“Both Rachael and I first experienced Durif in America, where they call it Petite Sirah and we thought the grape had amazing potential. Fantastic colour, fantastic acid, fantastic tannin and we were really keen when we came back to Australia to plant this grape in our vineyards. Only to discover when we returned, it didn’t exist in Western Australia. With the West Australian Vine Improvement Association’s (WAVIA) help, we managed to bring the variety into the state and get hold of the only available rootling to the industry.”
“My parents joked that this first rootling was like our first child. Every day we went out to tend this one vine to make sure it wasn’t knocked off by any rabbits or anything else. Rather than say I’m off to see the Durif darling we’d just say I’m off to see Dudley. The name stuck, and 8 years later when we released our first Durif table wine we decided to call him Dudley Durif.”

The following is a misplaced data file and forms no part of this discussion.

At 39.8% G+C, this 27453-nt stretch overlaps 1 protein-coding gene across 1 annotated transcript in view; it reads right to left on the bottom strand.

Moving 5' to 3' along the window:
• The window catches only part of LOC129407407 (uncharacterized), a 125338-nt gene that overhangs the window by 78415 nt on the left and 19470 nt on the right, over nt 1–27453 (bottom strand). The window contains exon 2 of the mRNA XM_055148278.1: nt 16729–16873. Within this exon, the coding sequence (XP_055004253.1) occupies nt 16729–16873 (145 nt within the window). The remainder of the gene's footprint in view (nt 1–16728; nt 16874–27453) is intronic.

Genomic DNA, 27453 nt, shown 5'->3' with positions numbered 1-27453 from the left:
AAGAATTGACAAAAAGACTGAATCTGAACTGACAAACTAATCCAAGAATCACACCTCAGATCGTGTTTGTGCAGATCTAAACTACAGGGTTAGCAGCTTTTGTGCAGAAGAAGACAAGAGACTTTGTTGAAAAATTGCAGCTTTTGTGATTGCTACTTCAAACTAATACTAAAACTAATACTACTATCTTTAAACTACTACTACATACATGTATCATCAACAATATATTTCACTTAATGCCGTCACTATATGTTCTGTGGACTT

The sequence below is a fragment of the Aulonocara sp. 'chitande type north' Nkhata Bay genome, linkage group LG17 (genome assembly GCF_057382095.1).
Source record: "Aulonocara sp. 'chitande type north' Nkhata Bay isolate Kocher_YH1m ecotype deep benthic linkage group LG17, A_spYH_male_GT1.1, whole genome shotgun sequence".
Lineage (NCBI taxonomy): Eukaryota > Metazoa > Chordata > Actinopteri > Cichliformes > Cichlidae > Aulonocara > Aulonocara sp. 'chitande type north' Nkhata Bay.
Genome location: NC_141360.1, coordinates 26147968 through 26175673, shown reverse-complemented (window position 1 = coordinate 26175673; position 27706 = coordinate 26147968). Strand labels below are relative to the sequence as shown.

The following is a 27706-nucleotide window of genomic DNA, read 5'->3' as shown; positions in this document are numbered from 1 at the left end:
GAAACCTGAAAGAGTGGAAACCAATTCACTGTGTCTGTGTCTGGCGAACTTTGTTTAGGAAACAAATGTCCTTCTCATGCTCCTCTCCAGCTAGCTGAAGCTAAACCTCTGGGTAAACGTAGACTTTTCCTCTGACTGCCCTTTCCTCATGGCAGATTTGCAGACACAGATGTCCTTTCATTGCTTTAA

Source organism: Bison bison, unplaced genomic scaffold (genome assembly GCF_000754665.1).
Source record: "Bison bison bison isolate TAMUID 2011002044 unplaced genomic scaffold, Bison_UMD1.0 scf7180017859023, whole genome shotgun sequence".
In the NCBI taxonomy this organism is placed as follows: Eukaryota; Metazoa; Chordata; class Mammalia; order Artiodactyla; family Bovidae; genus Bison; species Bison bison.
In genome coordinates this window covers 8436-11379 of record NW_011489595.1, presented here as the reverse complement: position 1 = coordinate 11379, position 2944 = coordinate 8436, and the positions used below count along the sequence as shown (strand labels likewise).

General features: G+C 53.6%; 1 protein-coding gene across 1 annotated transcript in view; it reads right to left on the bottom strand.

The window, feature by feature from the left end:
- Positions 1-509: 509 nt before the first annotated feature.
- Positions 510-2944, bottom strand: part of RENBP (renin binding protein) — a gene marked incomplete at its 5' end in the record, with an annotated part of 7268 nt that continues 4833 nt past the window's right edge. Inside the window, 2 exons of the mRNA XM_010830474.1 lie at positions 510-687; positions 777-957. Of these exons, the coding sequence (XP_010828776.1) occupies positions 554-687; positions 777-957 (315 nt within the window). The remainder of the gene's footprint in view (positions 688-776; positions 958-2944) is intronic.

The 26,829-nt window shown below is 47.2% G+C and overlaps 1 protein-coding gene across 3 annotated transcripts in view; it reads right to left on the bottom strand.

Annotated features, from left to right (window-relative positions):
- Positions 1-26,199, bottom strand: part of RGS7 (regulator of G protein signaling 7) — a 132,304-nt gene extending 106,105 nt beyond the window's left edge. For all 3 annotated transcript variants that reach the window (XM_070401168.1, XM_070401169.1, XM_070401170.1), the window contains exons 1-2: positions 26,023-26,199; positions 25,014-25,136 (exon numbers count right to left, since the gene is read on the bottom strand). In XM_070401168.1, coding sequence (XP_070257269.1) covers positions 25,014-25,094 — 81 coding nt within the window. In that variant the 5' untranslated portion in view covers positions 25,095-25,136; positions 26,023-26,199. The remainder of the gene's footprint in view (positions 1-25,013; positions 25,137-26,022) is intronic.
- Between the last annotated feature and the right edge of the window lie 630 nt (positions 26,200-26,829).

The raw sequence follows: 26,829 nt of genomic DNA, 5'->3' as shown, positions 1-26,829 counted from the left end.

The 2015 Durif was recently awarded Gold medals at the 2016 Rutherglen Wine Show and 2016 Geographe Wine Show.
As a full-bodied dry red, this wine will handle heavy meat dishes very well and its really begging for a rich, full bodied juicy steak.
With such a full bodied dry red long term cellaring is definitely the way to go – upwards of 10 years.
After maceration and fermentation we put the Durif into oak for a period of 18 months primarily to soften and mature the wine. We daren’t put it anywhere near new oak. The grape variety has enough tannin by itself and we don’t want to add to that or go into excess by adding oak tannins to that formula. In the winery the first thing that really strikes you about Durif is the colour. From the moment you crush these grapes it just bleeds black colour, it looks like vegemite and it stains your hands black and it stains all the equipment black – its just amazing.
We do everything we can to control the extraction of tannins in this wine to make sure its not an overbearing monster. And we don’t have much success. Its just the way Durif loves to be, so we run with it. And we try to make a big, bold, dry red from this grape.